Rishi Sunak warns the UK could take 100,000 asylum seekers a year from the EU under Keir Starmer after the Labour leader says he would consider striking a deal on migrants
- Sir Keir refused to say how many asylum seekers he would be willing to accept
- Suella Braverman accused Sir Keir of turning the UK into a ‘dumping ground’
The Labour leader confirmed he was willing to discuss taking an annual quota in return for a returns agreement that would allow Britain to send back some Channel migrants.
But during a round of interviews to promote his plan, Sir Keir refused to say how many asylum seekers he would be willing to accept as part of a ‘burden sharing’ deal with Brussels, saying it would be a matter for negotiation.
Government sources said the final figure could top 100,000 a year if calculated on a per capita basis.
Home Secretary Suella Braverman accused Sir Keir of turning the UK into a ‘dumping ground’ for the EU’s migrants. ‘He’ll let Brussels decide who comes to the UK,’ she said.
Still coy over triple lock
Sir Keir Starmer yesterday refused to commit Labour to keeping the pensions triple lock.
The Labour leader said there would be a ‘fair and decent’ pension if he won power, but he would not say whether the flagship measure to protect the state pension would be kept.
His comments will fuel fears about the future of the triple lock, after Rishi Sunak also refused to commit to keeping it in the next Conservative manifesto. The triple lock guarantees that the state pension will rise in line with inflation, earnings or 2.5 per cent, whichever is highest.
It was introduced by the coalition government in 2010 following derisory increases of as little as 75p a week under the last Labour government.
But Treasury officials are concerned about the mounting cost of the scheme.
‘He’ll agree to make Britain the dumping ground for many of the millions of illegal migrants that Europe doesn’t want. And none of this will stop the boats.’
Mr Sunak also condemned the idea, which is a central part of Labour’s plan to tackle illegal migration.
Speaking to reporters during a visit in Devon, the Prime Minister said Sir Keir’s claim to want to tackle the small boats crisis was not credible, given that he had ordered Labour MPs to vote against every attempt to tighten border controls.
He added: ‘His plans seem to amount to saying we might one day accept 100,000 EU migrants every year. That doesn’t seem like a credible plan to me to stop the boats.’
Sir Keir insisted that closer co-operation with Brussels on the small boats crisis would mean ‘taking back control of a situation the Government has totally lost control of’.
He added: ‘It ought to be the Government who decides who comes here but it is the gangs.’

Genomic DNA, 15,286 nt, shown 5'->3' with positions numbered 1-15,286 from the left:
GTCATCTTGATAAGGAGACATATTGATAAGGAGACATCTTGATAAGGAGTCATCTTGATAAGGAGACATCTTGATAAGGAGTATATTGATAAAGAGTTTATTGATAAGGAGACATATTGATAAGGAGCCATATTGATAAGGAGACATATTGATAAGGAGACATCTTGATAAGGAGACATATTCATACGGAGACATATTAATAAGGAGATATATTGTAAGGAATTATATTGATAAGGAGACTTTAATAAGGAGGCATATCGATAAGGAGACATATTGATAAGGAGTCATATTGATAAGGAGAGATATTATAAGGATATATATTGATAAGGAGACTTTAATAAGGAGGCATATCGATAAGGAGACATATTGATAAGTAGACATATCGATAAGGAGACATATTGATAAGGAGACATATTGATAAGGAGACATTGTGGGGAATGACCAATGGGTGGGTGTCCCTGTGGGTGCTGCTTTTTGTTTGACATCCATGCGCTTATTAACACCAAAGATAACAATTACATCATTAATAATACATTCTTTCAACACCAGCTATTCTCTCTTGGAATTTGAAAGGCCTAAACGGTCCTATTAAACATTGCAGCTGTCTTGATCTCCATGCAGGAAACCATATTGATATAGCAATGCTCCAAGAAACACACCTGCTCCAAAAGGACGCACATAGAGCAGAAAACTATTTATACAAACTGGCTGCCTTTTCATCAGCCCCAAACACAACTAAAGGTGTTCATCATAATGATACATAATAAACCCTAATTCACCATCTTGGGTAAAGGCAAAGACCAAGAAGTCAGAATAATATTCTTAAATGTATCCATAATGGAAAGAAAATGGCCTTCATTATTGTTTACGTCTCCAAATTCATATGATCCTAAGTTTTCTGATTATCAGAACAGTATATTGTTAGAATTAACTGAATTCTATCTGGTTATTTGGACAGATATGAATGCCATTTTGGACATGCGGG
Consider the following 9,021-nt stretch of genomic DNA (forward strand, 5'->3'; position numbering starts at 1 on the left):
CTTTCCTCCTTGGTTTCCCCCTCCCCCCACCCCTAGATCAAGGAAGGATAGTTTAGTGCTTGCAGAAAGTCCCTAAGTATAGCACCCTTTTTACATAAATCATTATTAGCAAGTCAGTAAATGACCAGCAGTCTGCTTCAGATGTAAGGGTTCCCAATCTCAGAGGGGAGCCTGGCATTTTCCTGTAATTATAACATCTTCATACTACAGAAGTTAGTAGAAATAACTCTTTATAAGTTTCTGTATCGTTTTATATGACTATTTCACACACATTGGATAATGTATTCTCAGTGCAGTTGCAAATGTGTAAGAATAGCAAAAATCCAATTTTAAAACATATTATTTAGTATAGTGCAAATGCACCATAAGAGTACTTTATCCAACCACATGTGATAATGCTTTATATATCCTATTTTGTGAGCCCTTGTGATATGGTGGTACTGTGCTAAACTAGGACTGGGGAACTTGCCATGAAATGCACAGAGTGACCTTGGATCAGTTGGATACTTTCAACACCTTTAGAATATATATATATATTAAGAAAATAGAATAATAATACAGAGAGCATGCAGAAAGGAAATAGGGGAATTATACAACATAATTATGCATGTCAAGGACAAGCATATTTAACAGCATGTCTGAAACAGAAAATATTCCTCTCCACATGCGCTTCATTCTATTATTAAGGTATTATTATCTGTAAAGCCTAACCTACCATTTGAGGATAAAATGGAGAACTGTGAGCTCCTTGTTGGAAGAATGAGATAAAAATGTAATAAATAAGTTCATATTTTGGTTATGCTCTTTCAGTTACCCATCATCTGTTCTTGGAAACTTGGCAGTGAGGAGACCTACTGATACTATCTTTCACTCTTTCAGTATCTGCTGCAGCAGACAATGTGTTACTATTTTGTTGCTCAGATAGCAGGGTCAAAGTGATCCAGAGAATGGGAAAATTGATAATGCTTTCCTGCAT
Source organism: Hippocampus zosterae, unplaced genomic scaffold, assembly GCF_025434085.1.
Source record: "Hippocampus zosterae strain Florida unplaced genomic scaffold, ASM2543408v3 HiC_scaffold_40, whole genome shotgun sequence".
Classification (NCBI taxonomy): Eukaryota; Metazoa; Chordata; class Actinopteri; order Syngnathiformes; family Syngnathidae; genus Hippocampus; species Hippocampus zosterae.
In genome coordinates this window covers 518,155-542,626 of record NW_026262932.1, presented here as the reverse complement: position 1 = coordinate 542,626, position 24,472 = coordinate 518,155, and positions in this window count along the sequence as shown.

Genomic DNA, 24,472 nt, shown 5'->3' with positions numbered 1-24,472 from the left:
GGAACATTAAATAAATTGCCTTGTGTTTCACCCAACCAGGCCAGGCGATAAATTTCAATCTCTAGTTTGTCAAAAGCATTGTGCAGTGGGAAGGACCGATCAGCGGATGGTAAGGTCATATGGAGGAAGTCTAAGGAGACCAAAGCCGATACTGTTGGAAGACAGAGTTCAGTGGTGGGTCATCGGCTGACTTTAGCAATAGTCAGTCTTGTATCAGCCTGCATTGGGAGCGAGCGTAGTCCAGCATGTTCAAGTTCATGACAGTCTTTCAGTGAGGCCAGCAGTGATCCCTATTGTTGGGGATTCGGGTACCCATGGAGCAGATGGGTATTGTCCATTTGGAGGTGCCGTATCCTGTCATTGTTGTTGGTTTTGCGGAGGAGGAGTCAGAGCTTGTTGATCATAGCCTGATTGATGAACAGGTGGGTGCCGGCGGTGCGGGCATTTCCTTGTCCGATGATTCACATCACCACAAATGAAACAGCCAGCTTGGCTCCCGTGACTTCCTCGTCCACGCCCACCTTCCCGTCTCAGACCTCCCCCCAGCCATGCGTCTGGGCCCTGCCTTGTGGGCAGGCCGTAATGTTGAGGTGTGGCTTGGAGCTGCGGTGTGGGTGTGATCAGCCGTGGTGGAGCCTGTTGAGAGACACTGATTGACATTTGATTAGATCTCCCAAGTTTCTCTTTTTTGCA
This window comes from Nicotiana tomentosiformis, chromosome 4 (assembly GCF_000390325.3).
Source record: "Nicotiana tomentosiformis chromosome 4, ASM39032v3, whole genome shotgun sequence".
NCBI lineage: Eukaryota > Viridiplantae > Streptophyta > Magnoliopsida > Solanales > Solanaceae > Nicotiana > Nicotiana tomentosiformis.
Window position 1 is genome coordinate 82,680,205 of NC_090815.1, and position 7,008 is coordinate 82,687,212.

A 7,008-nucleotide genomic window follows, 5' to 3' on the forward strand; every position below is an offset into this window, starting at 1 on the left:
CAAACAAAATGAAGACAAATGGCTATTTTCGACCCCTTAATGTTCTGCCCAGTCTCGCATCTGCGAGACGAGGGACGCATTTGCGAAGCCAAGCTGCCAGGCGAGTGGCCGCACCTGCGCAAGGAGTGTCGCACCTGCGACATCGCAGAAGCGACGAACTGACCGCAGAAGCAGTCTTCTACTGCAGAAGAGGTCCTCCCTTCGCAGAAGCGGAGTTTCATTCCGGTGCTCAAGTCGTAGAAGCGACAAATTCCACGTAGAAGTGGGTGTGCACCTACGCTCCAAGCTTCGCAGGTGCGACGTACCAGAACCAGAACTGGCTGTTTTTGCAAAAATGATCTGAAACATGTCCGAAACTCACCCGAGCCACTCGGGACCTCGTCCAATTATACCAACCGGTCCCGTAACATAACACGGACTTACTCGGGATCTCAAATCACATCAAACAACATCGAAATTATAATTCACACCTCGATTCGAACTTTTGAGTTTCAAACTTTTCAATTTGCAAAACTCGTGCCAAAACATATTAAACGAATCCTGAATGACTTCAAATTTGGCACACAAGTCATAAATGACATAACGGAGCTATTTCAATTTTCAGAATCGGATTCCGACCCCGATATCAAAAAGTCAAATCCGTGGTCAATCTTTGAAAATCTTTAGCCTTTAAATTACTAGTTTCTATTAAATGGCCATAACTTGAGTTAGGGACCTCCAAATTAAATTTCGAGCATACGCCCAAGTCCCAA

He pledged to smash the ‘vile’ people smuggling cartels and said it was nonsense to suggest Labour would let in 100,000 asylum seekers a year.
‘There is a difference between the burden that is there as an EU member and the arrangements we would make as a third country,’ he said. Sir Keir denied his plans were a first step towards reversing Brexit, saying there was ‘no case for going back in the EU’.
But he added: ‘If you are going to smash the gangs then you have to operate where they are operating.’
Former Labour home secretary Lord Blunkett warned it would not be easy to sell his party’s plans to the electorate.
He told the BBC’s World at One show: ‘It is a complicated sell. It has always been complicated message because immigration is like lighting a fire.’
Sir Keir held talks at Europol yesterday to underline his message that Labour would focus on international law enforcement to tackle the people smugglers.
He confirmed that Labour would dismantle the Government’s flagship scheme to send Channel migrants to Rwanda, describing it as ‘inhumane’.
Immigration minister Robert Jenrick said the Government and law enforcement agencies were already making strenuous efforts to break up the gangs and it was ‘disingenuous’ to suggest otherwise.
But attention focused on Labour’s plans for a new returns agreement – and the price Sir Keir might be happy to pay to secure one. He said he was willing to open negotiations about taking part in an EU ‘burden sharing’ system designed to relocate migrants who land in Greece, Italy, and other Mediterranean countries.
Labour sources said the idea was at an early stage and declined to say how many could be involved.
As part of its plans, Labour says it would work to reach agreement to share real-time intelligence with the EU similar to the Schengen Information System II, a database of terror suspects and immigration offenders which the UK had automatic access to before Brexit.
The party has also vowed to strengthen powers to restrict the movement of people smugglers by making it quicker and easier to obtain civil orders, known as serious crime prevention orders.